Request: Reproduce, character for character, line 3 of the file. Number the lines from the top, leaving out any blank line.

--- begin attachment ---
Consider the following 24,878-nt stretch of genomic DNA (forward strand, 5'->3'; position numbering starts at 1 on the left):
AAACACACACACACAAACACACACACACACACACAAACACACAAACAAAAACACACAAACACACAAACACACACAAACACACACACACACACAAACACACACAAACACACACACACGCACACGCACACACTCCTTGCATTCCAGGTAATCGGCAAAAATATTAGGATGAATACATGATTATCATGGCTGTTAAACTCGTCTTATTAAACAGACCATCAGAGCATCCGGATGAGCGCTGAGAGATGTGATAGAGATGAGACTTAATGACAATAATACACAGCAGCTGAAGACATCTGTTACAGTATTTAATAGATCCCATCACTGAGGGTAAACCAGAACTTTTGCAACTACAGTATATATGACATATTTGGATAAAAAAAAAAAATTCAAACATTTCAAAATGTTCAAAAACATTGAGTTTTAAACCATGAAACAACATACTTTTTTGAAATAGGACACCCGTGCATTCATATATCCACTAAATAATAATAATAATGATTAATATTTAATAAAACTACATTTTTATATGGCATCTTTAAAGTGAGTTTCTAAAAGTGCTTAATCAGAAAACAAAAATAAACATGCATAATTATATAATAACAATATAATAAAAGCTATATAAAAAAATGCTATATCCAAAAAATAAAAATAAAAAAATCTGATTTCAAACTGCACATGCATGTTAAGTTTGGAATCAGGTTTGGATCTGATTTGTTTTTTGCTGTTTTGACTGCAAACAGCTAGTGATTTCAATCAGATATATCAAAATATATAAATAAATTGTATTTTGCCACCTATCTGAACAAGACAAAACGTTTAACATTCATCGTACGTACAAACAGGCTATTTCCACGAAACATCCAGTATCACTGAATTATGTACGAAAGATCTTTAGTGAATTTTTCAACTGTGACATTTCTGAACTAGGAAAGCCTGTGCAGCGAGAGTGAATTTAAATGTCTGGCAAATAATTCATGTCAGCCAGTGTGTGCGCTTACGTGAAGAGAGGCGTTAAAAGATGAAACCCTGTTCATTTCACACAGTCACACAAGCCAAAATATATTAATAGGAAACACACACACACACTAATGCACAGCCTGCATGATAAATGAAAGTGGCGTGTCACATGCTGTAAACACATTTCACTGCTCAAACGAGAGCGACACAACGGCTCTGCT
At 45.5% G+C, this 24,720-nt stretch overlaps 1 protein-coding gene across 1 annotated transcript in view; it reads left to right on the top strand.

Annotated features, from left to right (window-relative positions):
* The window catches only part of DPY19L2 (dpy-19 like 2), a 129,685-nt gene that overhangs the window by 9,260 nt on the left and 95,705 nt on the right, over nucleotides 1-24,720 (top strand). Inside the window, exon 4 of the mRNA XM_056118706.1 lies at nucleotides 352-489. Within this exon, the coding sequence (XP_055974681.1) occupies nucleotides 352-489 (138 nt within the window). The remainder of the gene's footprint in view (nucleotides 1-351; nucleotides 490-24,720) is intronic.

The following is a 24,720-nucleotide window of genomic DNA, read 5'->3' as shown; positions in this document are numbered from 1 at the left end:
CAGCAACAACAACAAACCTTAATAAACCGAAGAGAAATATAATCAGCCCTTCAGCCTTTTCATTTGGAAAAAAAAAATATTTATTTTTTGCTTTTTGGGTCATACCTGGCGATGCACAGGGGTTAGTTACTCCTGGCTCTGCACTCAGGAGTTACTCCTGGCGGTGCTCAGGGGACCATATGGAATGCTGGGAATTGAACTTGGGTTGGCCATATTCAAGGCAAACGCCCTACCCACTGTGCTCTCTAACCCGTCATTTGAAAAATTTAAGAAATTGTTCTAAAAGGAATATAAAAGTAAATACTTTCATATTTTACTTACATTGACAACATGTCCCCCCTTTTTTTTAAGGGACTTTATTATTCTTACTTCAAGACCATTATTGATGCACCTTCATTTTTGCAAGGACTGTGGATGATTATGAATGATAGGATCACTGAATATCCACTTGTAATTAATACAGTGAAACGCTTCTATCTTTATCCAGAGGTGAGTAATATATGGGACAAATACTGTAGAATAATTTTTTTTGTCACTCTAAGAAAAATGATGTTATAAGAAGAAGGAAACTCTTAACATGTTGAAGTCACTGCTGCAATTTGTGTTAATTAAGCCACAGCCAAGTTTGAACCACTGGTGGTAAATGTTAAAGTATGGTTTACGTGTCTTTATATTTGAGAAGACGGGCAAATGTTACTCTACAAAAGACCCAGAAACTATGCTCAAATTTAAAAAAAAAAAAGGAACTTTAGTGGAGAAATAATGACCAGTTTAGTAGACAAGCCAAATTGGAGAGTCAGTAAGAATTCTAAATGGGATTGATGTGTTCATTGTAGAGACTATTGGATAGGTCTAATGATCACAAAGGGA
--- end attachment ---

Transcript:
At 45.5% G+C, this 24,720-nt stretch overlaps 1 protein-coding gene across 1 annotated transcript in view; it reads left to right on the top strand.